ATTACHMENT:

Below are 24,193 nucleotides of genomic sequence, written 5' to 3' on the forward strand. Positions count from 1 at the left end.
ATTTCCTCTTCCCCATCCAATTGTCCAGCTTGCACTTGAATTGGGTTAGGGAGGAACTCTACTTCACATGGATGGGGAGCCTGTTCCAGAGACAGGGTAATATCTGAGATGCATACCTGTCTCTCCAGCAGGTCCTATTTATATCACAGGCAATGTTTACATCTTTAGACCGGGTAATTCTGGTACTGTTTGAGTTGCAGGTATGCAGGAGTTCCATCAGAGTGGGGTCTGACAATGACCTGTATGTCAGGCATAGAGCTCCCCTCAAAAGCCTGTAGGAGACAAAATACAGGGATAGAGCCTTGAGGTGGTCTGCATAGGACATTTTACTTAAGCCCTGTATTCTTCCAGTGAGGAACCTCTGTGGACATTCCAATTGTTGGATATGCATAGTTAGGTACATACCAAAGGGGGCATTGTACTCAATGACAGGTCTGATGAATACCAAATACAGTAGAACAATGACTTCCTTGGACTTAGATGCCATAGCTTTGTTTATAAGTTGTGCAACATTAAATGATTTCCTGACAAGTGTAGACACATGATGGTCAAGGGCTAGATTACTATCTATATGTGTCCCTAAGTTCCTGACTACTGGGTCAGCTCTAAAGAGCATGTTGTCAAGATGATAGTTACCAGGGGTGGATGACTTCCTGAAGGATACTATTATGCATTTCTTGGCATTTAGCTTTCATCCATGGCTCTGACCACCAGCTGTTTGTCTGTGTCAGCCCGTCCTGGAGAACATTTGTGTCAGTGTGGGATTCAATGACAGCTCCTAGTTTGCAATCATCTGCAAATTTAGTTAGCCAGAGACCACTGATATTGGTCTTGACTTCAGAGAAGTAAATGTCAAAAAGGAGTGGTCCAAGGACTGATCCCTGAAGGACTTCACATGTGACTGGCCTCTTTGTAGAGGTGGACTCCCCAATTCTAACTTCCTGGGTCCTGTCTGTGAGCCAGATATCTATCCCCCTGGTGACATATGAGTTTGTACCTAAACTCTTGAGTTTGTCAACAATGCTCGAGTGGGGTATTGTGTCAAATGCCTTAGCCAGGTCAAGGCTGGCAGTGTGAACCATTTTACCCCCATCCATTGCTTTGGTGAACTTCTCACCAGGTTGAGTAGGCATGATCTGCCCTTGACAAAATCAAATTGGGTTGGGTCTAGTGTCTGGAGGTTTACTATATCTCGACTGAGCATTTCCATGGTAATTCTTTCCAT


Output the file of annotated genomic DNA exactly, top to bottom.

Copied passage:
Below are 24,193 nucleotides of genomic sequence, written 5' to 3' on the forward strand. Positions count from 1 at the left end.
ATTTCCTCTTCCCCATCCAATTGTCCAGCTTGCACTTGAATTGGGTTAGGGAGGAACTCTACTTCACATGGATGGGGAGCCTGTTCCAGAGACAGGGTAATATCTGAGATGCATACCTGTCTCTCCAGCAGGTCCTATTTATATCACAGGCAATGTTTACATCTTTAGACCGGGTAATTCTGGTACTGTTTGAGTTGCAGGTATGCAGGAGTTCCATCAGAGTGGGGTCTGACAATGACCTGTATGTCAGGCATAGAGCTCCCCTCAAAAGCCTGTAGGAGACAAAATACAGGGATAGAGCCTTGAGGTGGTCTGCATAGGACATTTTACTTAAGCCCTGTATTCTTCCAGTGAGGAACCTCTGTGGACATTCCAATTGTTGGATATGCATAGTTAGGTACATACCAAAGGGGGCATTGTACTCAATGACAGGTCTGATGAATACCAAATACAGTAGAACAATGACTTCCTTGGACTTAGATGCCATAGCTTTGTTTATAAGTTGTGCAACATTAAATGATTTCCTGACAAGTGTAGACACATGATGGTCAAGGGCTAGATTACTATCTATATGTGTCCCTAAGTTCCTGACTACTGGGTCAGCTCTAAAGAGCATGTTGTCAAGATGATAGTTACCAGGGGTGGATGACTTCCTGAAGGATACTATTATGCATTTCTTGGCATTTAGCTTTCATCCATGGCTCTGACCACCAGCTGTTTGTCTGTGTCAGCCCGTCCTGGAGAACATTTGTGTCAGTGTGGGATTCAATGACAGCTCCTAGTTTGCAATCATCTGCAAATTTAGTTAGCCAGAGACCACTGATATTGGTCTTGACTTCAGAGAAGTAAATGTCAAAAAGGAGTGGTCCAAGGACTGATCCCTGAAGGACTTCACATGTGACTGGCCTCTTTGTAGAGGTGGACTCCCCAATTCTAACTTCCTGGGTCCTGTCTGTGAGCCAGATATCTATCCCCCTGGTGACATATGAGTTTGTACCTAAACTCTTGAGTTTGTCAACAATGCTCGAGTGGGGTATTGTGTCAAATGCCTTAGCCAGGTCAAGGCTGGCAGTGTGAACCATTTTACCCCCATCCATTGCTTTGGTGAACTTCTCACCAGGTTGAGTAGGCATGATCTGCCCTTGACAAAATCAAATTGGGTTGGGTCTAGTGTCTGGAGGTTTACTATATCTCGACTGAGCATTTCCATGGTAATTCTTTCCAT